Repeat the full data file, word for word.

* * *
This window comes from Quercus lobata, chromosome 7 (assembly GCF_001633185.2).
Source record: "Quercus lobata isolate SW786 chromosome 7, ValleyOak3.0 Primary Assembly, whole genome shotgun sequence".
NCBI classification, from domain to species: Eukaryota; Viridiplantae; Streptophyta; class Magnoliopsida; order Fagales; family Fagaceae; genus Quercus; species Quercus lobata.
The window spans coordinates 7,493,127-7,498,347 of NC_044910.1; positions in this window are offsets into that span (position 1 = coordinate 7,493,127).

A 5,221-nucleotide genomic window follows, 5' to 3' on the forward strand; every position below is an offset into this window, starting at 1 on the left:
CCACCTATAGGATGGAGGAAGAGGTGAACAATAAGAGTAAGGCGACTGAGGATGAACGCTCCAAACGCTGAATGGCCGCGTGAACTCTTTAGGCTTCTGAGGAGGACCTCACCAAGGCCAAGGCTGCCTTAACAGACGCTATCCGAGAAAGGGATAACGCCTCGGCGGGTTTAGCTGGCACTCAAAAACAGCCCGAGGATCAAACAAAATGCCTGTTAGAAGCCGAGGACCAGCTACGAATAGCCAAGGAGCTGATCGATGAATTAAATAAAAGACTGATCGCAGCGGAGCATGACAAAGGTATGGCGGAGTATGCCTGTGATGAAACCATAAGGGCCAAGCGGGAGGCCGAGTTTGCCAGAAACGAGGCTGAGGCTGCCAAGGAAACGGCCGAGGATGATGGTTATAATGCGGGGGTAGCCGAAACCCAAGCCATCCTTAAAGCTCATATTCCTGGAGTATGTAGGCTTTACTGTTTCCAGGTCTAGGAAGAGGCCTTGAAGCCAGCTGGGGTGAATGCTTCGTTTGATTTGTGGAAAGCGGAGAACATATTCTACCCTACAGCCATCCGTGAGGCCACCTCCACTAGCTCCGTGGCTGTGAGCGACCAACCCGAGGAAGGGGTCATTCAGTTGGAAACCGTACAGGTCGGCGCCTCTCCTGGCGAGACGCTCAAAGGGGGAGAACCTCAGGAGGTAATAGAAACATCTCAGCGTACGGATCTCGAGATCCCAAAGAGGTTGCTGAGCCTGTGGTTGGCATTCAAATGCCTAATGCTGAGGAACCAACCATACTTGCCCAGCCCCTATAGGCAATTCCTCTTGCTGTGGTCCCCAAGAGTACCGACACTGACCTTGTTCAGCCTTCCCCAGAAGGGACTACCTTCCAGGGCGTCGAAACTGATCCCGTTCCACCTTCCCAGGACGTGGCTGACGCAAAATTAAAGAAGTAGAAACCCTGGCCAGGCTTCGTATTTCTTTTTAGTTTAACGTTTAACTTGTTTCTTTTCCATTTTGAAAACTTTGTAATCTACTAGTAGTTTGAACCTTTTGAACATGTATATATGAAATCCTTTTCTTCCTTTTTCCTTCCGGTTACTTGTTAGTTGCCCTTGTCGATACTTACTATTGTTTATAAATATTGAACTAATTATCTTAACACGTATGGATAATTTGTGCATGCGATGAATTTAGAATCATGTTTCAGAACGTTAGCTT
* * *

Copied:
This window comes from Quercus lobata, chromosome 7 (assembly GCF_001633185.2).
Source record: "Quercus lobata isolate SW786 chromosome 7, ValleyOak3.0 Primary Assembly, whole genome shotgun sequence".
NCBI classification, from domain to species: Eukaryota; Viridiplantae; Streptophyta; class Magnoliopsida; order Fagales; family Fagaceae; genus Quercus; species Quercus lobata.
The window spans coordinates 7,493,127-7,498,347 of NC_044910.1; positions in this window are offsets into that span (position 1 = coordinate 7,493,127).

A 5,221-nucleotide genomic window follows, 5' to 3' on the forward strand; every position below is an offset into this window, starting at 1 on the left:
CCACCTATAGGATGGAGGAAGAGGTGAACAATAAGAGTAAGGCGACTGAGGATGAACGCTCCAAACGCTGAATGGCCGCGTGAACTCTTTAGGCTTCTGAGGAGGACCTCACCAAGGCCAAGGCTGCCTTAACAGACGCTATCCGAGAAAGGGATAACGCCTCGGCGGGTTTAGCTGGCACTCAAAAACAGCCCGAGGATCAAACAAAATGCCTGTTAGAAGCCGAGGACCAGCTACGAATAGCCAAGGAGCTGATCGATGAATTAAATAAAAGACTGATCGCAGCGGAGCATGACAAAGGTATGGCGGAGTATGCCTGTGATGAAACCATAAGGGCCAAGCGGGAGGCCGAGTTTGCCAGAAACGAGGCTGAGGCTGCCAAGGAAACGGCCGAGGATGATGGTTATAATGCGGGGGTAGCCGAAACCCAAGCCATCCTTAAAGCTCATATTCCTGGAGTATGTAGGCTTTACTGTTTCCAGGTCTAGGAAGAGGCCTTGAAGCCAGCTGGGGTGAATGCTTCGTTTGATTTGTGGAAAGCGGAGAACATATTCTACCCTACAGCCATCCGTGAGGCCACCTCCACTAGCTCCGTGGCTGTGAGCGACCAACCCGAGGAAGGGGTCATTCAGTTGGAAACCGTACAGGTCGGCGCCTCTCCTGGCGAGACGCTCAAAGGGGGAGAACCTCAGGAGGTAATAGAAACATCTCAGCGTACGGATCTCGAGATCCCAAAGAGGTTGCTGAGCCTGTGGTTGGCATTCAAATGCCTAATGCTGAGGAACCAACCATACTTGCCCAGCCCCTATAGGCAATTCCTCTTGCTGTGGTCCCCAAGAGTACCGACACTGACCTTGTTCAGCCTTCCCCAGAAGGGACTACCTTCCAGGGCGTCGAAACTGATCCCGTTCCACCTTCCCAGGACGTGGCTGACGCAAAATTAAAGAAGTAGAAACCCTGGCCAGGCTTCGTATTTCTTTTTAGTTTAACGTTTAACTTGTTTCTTTTCCATTTTGAAAACTTTGTAATCTACTAGTAGTTTGAACCTTTTGAACATGTATATATGAAATCCTTTTCTTCCTTTTTCCTTCCGGTTACTTGTTAGTTGCCCTTGTCGATACTTACTATTGTTTATAAATATTGAACTAATTATCTTAACACGTATGGATAATTTGTGCATGCGATGAATTTAGAATCATGTTTCAGAACGTTAGCTT